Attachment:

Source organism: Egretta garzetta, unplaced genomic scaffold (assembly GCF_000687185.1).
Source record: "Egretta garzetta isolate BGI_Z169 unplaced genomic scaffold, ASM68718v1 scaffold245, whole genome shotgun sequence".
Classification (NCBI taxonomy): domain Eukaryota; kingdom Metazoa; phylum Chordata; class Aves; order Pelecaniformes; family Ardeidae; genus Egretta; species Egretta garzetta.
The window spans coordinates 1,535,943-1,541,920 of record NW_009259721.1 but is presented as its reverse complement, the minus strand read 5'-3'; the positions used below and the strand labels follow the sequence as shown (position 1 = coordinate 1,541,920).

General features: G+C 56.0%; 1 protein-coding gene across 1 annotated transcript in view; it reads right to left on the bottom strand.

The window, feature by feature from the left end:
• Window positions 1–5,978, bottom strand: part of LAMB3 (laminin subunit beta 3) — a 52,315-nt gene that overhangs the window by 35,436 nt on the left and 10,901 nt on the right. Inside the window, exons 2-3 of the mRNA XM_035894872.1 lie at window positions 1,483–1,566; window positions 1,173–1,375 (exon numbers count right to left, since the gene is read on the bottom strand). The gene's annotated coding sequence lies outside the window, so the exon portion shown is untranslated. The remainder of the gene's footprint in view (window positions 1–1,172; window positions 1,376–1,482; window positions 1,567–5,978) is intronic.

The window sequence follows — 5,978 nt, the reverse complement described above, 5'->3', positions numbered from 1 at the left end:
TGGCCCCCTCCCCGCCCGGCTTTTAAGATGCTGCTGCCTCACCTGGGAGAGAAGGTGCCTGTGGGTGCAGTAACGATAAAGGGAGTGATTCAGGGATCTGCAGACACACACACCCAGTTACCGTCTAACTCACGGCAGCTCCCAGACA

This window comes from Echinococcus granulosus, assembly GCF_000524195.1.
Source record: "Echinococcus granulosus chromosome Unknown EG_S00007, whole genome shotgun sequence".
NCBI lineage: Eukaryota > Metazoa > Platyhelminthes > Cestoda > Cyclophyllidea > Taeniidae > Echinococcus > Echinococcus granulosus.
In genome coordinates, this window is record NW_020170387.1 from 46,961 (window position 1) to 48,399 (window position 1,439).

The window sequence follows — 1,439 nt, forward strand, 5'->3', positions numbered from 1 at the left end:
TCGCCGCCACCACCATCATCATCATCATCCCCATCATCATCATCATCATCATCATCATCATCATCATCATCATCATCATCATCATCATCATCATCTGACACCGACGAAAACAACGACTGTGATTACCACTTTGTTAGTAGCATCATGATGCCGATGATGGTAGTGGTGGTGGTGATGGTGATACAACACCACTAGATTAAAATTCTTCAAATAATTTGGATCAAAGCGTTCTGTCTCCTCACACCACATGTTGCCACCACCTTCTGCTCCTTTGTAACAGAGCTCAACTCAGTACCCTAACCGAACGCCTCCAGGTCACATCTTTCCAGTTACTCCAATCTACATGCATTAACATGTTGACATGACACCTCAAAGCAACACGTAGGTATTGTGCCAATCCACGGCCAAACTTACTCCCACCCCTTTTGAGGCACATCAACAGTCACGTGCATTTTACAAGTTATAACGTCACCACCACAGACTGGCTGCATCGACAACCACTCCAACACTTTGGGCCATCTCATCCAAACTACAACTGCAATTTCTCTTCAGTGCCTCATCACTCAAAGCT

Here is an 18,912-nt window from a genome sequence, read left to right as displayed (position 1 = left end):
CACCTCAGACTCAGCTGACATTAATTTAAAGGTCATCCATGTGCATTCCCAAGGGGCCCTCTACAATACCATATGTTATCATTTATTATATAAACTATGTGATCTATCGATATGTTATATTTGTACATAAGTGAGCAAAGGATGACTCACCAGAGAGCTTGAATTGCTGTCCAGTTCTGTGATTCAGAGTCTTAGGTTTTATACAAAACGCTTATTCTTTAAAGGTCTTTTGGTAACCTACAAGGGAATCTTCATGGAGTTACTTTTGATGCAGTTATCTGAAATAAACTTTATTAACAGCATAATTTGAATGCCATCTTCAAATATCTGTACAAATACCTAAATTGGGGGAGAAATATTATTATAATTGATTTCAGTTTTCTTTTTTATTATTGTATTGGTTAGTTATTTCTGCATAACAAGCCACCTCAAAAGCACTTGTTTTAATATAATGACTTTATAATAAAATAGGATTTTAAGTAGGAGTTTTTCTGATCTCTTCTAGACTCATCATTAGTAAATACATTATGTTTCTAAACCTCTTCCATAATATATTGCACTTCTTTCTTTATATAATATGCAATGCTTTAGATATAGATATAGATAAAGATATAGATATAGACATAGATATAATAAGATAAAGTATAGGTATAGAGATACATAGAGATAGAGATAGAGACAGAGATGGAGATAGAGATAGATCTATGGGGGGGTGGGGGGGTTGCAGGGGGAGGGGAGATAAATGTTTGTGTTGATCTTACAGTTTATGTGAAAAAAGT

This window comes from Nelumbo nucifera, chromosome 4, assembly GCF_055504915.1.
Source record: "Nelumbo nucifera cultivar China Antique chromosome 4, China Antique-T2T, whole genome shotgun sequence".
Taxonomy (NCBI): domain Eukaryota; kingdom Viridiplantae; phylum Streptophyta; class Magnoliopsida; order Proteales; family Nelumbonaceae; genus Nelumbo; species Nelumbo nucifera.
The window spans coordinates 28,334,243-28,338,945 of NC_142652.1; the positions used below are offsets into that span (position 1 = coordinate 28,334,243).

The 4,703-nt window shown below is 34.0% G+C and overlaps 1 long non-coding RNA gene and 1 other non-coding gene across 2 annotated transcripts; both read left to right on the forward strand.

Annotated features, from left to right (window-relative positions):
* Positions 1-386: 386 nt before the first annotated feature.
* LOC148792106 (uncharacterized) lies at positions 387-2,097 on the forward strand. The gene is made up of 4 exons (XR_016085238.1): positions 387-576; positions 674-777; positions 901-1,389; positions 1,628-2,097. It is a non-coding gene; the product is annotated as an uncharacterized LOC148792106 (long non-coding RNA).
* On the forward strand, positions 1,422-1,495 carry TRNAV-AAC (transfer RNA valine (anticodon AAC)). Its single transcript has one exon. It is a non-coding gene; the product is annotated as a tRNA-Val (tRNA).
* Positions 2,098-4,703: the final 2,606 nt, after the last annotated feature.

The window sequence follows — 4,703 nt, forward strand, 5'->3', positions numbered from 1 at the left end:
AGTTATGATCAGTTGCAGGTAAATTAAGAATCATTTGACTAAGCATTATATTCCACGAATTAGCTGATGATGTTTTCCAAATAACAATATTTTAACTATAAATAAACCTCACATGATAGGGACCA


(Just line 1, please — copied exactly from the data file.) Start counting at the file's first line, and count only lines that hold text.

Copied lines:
Source organism: Egretta garzetta, unplaced genomic scaffold (assembly GCF_000687185.1).